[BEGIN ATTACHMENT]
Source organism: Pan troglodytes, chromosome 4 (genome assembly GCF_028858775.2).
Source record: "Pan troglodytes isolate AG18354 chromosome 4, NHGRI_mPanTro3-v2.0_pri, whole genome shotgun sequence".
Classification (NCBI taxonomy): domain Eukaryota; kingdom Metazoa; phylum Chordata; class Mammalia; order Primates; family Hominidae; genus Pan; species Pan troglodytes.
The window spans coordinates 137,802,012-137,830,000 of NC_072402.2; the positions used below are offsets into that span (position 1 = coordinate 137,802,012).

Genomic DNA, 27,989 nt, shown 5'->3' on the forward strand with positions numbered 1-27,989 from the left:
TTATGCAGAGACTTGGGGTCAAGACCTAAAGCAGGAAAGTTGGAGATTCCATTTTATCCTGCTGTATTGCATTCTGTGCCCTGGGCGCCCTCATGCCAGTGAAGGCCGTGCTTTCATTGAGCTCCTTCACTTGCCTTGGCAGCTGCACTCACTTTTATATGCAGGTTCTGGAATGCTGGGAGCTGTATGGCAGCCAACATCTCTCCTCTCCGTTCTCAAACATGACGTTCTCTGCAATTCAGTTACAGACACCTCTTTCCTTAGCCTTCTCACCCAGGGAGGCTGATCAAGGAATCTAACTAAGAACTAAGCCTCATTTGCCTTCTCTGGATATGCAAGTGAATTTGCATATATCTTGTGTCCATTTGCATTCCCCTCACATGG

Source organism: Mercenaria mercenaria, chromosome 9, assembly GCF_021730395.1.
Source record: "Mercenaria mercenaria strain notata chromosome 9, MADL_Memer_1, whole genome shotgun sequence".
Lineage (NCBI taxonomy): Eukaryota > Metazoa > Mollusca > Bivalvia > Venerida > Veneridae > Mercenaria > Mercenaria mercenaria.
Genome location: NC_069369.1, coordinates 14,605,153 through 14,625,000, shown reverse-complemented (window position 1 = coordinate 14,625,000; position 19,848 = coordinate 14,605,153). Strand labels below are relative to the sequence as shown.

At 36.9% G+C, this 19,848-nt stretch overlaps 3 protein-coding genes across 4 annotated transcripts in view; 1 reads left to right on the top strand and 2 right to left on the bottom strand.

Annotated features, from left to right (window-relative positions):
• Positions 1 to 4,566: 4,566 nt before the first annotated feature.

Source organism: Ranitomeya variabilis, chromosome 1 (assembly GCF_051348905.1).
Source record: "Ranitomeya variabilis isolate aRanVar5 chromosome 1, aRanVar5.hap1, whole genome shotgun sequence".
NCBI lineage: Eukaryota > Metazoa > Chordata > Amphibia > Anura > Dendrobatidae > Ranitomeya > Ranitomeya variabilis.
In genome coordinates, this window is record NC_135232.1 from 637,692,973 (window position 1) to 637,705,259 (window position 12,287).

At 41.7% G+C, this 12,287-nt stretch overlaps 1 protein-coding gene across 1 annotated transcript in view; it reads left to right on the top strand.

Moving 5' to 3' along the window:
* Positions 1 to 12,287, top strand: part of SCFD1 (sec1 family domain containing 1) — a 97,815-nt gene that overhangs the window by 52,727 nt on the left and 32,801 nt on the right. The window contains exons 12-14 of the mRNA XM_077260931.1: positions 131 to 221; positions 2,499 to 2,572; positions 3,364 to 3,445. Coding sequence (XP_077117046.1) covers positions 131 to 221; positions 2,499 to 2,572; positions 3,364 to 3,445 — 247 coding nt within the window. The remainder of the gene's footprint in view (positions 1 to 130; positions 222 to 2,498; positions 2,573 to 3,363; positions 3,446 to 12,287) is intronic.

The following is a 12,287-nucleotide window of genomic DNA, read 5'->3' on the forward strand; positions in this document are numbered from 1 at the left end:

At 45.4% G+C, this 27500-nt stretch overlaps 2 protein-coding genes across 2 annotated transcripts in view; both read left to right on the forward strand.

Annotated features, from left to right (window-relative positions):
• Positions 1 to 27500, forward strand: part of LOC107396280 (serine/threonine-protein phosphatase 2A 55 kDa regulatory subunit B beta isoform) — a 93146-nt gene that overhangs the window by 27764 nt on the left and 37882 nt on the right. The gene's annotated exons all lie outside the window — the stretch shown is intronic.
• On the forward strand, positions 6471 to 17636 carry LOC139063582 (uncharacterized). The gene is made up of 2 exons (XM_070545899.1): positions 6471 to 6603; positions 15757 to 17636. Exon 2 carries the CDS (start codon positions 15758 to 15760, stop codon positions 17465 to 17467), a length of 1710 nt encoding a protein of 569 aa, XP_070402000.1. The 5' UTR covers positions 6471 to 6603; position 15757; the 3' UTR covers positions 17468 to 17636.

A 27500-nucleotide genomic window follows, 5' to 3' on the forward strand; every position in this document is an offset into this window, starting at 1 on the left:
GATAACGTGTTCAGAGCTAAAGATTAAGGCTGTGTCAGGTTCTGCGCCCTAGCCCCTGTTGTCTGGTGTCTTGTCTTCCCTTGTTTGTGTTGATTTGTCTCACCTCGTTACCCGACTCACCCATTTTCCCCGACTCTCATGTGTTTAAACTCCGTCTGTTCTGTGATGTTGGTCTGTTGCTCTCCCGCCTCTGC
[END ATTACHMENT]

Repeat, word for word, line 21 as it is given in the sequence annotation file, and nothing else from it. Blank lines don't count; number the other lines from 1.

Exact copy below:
The following is a 12,287-nucleotide window of genomic DNA, read 5'->3' on the forward strand; positions in this document are numbered from 1 at the left end: